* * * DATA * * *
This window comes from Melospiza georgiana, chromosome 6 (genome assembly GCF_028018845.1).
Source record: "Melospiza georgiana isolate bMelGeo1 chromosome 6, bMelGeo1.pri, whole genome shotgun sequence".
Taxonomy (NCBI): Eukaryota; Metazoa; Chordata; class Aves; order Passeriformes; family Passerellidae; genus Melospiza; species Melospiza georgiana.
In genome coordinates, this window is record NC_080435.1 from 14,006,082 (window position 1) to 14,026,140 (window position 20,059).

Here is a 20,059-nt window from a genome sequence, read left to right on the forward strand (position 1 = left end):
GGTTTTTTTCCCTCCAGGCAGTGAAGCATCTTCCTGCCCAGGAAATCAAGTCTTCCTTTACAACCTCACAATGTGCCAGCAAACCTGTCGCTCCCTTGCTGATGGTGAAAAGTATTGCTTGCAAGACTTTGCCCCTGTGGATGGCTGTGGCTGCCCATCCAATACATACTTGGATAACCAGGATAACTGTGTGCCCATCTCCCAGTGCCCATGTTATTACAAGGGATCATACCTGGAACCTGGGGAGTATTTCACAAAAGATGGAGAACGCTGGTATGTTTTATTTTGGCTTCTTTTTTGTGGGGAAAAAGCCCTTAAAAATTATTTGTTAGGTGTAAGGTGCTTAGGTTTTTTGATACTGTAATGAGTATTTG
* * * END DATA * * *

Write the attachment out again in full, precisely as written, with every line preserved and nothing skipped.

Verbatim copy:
This window comes from Melospiza georgiana, chromosome 6 (genome assembly GCF_028018845.1).
Source record: "Melospiza georgiana isolate bMelGeo1 chromosome 6, bMelGeo1.pri, whole genome shotgun sequence".
Taxonomy (NCBI): Eukaryota; Metazoa; Chordata; class Aves; order Passeriformes; family Passerellidae; genus Melospiza; species Melospiza georgiana.
In genome coordinates, this window is record NC_080435.1 from 14,006,082 (window position 1) to 14,026,140 (window position 20,059).

Here is a 20,059-nt window from a genome sequence, read left to right on the forward strand (position 1 = left end):
GGTTTTTTTCCCTCCAGGCAGTGAAGCATCTTCCTGCCCAGGAAATCAAGTCTTCCTTTACAACCTCACAATGTGCCAGCAAACCTGTCGCTCCCTTGCTGATGGTGAAAAGTATTGCTTGCAAGACTTTGCCCCTGTGGATGGCTGTGGCTGCCCATCCAATACATACTTGGATAACCAGGATAACTGTGTGCCCATCTCCCAGTGCCCATGTTATTACAAGGGATCATACCTGGAACCTGGGGAGTATTTCACAAAAGATGGAGAACGCTGGTATGTTTTATTTTGGCTTCTTTTTTGTGGGGAAAAAGCCCTTAAAAATTATTTGTTAGGTGTAAGGTGCTTAGGTTTTTTGATACTGTAATGAGTATTTG